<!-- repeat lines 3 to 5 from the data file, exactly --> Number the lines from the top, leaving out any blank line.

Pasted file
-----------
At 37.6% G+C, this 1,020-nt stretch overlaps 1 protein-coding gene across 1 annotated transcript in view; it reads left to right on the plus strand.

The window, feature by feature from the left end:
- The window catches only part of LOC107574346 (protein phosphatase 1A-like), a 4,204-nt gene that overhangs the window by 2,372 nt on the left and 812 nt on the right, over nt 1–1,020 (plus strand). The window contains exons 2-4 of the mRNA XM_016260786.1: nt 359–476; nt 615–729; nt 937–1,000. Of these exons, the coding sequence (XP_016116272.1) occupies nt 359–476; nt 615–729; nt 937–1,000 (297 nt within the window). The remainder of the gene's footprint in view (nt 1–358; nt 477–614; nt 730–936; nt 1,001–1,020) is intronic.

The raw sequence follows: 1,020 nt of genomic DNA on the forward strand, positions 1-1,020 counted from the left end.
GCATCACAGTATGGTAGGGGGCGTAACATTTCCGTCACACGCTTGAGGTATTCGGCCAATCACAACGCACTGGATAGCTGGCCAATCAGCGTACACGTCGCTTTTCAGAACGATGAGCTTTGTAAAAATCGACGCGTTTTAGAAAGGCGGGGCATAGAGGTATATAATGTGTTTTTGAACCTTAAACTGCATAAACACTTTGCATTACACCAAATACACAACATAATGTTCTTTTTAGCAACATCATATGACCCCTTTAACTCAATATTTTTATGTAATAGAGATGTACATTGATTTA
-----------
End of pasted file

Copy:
- The window catches only part of LOC107574346 (protein phosphatase 1A-like), a 4,204-nt gene that overhangs the window by 2,372 nt on the left and 812 nt on the right, over nt 1–1,020 (plus strand). The window contains exons 2-4 of the mRNA XM_016260786.1: nt 359–476; nt 615–729; nt 937–1,000. Of these exons, the coding sequence (XP_016116272.1) occupies nt 359–476; nt 615–729; nt 937–1,000 (297 nt within the window). The remainder of the gene's footprint in view (nt 1–358; nt 477–614; nt 730–936; nt 1,001–1,020) is intronic.

The raw sequence follows: 1,020 nt of genomic DNA on the forward strand, positions 1-1,020 counted from the left end.
GCATCACAGTATGGTAGGGGGCGTAACATTTCCGTCACACGCTTGAGGTATTCGGCCAATCACAACGCACTGGATAGCTGGCCAATCAGCGTACACGTCGCTTTTCAGAACGATGAGCTTTGTAAAAATCGACGCGTTTTAGAAAGGCGGGGCATAGAGGTATATAATGTGTTTTTGAACCTTAAACTGCATAAACACTTTGCATTACACCAAATACACAACATAATGTTCTTTTTAGCAACATCATATGACCCCTTTAACTCAATATTTTTATGTAATAGAGATGTACATTGATTTA